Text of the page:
Driving Progress, Fueling Savings

How California Is Tackling Global Warming, Cutting Oil Use, and Saving Drivers Money

Published Sep 25, 2014


Cars, trucks, and other forms of transportation are the single largest source of California’s global warming pollution. To address this—and help mitigate the other negative costs of oil use, such as air pollution and gas prices—California enacted the forward-looking "Assembly Bill 32" (AB32).

AB32 requires California to reduce global warming pollution to 1990 levels by 2020. To get there, California passed a series of transportation and climate solutions, including strong emissions standards for new vehicles; a cap and trade carbon program; and progressive electric vehicle and fuels policies.

In good news for drivers everywhere, the solutions are working. Emissions standards are helping make vehicles cleaner and more efficient. The cap and trade program and clean fuel policy are saving billions of dollars in air pollution-related health costs. And as they use less fuel, drivers are saving significant amounts of money on gas.

Oil companies are blocking California’s progress

Large oil companies—including Chevron, Exxon-Mobil, and BP—have produced over 12 percent of all industrial carbon pollution since 1854. Yet despite their role in producing the problem, the same companies are actively fighting to be exempt from California’s AB32.

Oil companies argue that California’s policies will raise the price of gasoline, harming drivers. Yet on average, the gas savings from efficient vehicles more than offset the relatively modest costs of clean technology. When compared with the average conventional car, owners of more efficient vehicles will save thousands of dollars over their vehicle’s lifetime.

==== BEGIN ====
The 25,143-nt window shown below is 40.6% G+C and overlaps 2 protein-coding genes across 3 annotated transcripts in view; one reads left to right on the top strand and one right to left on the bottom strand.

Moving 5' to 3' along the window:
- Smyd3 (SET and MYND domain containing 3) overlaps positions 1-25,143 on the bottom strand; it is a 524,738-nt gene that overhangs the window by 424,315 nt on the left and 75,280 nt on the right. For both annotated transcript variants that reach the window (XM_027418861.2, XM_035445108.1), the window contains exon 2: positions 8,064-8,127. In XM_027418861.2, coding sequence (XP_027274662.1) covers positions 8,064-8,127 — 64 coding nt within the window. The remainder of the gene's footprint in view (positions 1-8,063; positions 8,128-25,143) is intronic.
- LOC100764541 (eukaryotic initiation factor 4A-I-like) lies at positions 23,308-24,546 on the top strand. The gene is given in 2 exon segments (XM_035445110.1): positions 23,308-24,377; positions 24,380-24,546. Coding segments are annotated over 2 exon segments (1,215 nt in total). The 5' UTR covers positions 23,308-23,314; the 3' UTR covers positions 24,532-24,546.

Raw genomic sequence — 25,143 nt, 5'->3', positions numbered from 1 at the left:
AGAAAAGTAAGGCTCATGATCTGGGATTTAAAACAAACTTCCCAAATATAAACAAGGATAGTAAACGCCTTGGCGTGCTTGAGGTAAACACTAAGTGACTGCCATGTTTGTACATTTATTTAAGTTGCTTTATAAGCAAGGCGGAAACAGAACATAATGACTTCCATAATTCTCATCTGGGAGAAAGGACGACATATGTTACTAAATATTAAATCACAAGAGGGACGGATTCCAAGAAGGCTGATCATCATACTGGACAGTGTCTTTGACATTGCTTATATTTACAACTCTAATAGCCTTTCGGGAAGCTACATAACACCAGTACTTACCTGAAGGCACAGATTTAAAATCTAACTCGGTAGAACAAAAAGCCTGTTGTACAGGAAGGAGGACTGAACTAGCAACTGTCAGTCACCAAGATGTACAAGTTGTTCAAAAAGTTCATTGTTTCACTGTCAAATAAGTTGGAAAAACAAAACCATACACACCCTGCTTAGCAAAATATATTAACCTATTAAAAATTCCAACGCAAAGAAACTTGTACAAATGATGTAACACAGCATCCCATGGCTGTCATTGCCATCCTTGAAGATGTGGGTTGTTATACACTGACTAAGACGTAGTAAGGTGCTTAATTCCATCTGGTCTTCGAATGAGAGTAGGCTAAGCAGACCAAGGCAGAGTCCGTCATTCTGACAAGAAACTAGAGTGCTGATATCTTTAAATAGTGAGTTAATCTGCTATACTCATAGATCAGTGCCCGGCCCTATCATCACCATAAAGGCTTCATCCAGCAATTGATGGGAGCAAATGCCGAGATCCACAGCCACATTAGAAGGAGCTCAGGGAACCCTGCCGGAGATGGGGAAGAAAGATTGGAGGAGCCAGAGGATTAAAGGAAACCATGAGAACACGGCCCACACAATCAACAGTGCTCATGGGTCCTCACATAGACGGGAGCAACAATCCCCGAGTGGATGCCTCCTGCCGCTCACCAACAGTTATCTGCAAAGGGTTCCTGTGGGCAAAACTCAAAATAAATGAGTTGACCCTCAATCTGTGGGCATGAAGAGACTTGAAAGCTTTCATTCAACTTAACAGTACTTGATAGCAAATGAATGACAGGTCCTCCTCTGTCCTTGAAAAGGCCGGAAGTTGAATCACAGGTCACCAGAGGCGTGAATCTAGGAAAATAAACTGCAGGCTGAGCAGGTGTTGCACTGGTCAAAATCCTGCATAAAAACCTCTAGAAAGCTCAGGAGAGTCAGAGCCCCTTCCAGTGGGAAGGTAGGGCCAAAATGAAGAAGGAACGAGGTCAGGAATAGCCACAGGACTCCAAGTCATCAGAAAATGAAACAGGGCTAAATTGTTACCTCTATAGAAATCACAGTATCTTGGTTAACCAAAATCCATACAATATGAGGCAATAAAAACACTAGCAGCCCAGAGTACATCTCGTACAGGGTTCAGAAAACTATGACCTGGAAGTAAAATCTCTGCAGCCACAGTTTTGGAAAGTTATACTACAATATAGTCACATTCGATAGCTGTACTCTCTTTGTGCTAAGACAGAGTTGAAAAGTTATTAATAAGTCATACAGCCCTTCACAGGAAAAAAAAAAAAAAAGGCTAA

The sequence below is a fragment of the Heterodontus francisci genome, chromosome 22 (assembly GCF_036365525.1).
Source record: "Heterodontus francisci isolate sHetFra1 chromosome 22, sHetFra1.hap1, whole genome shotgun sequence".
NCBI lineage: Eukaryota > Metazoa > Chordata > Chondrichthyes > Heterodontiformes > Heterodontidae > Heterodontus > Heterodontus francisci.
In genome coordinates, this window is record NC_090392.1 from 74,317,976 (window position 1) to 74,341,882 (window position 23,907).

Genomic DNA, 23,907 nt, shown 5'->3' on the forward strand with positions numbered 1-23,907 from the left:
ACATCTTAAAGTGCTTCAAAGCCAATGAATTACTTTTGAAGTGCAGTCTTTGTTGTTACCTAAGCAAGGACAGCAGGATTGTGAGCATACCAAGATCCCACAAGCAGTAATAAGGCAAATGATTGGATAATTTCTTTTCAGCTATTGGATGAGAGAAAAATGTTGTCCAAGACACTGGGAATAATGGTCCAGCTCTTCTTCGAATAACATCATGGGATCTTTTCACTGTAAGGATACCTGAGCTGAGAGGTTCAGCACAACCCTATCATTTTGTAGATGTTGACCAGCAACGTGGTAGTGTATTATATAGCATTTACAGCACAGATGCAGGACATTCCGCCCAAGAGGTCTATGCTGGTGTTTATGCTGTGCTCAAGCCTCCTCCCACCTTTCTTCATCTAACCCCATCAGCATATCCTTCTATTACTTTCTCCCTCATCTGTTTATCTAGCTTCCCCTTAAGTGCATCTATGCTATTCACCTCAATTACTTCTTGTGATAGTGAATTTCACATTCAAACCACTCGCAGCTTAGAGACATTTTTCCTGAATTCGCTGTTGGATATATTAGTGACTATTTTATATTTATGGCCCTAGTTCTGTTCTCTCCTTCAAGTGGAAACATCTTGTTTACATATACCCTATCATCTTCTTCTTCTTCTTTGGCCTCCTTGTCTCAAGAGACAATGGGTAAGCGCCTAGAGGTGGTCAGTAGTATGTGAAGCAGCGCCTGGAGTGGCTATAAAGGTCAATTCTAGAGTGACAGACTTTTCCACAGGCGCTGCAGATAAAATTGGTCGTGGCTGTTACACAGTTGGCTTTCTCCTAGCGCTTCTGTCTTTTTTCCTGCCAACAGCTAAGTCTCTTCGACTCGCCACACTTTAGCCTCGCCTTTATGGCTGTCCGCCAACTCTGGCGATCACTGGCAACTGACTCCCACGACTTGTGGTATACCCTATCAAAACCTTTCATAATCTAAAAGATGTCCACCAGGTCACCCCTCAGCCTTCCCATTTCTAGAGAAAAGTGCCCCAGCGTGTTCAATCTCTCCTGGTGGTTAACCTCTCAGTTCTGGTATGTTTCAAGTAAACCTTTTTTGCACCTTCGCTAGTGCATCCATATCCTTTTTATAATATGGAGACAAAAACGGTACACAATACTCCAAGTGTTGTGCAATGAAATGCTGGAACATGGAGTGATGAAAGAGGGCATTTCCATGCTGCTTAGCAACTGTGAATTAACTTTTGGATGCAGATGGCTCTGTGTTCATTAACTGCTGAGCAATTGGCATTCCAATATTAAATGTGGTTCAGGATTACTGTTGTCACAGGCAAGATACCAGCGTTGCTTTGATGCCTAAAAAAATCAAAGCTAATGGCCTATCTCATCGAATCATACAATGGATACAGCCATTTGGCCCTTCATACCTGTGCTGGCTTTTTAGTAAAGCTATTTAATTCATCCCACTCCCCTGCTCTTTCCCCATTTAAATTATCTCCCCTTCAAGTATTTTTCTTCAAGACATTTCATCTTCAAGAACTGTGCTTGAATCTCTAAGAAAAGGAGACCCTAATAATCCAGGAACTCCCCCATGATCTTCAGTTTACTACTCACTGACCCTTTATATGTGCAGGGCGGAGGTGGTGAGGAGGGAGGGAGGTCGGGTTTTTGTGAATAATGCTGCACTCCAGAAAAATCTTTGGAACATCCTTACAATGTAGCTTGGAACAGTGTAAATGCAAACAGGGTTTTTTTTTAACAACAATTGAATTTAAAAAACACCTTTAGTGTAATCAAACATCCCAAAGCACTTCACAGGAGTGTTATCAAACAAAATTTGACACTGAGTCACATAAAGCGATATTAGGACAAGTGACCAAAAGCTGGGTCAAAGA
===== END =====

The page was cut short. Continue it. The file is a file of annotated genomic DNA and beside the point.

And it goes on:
California’s AB32 also benefits drivers interested in used cars. A 10-year-old used car in 2025 will save its driver nearly $400 a year, compared with a 10-year-old car purchased in 2015.

Disadvantaged communities fare worst

Climate change and air pollution impact everyone, but they don’t impact everyone equally. Low-income communities are more likely to live near transportation corridors, exposing them to higher amounts of diesel particulate matter and other pollutants. The same communities may be disproportionately affected by the consequences of global warming. 

California’s climate policies—which the oil industry actively opposes—are helping address these negative impacts. A 2014 study found that the low-carbon fuel standard and cap and trade programs will significantly reduce asthma attacks, hospitalizations, and other health impacts associated with poor air quality, saving an estimated $8.3 billion in health costs. And at least one-quarter of the proceeds from the sale of carbon permits are being invested to benefit communities affected by air pollution.

AB32 makes good sense for drivers, the climate, and air pollution. Show your support and tell your California legislator that oil companies shouldn't stall California's climate law

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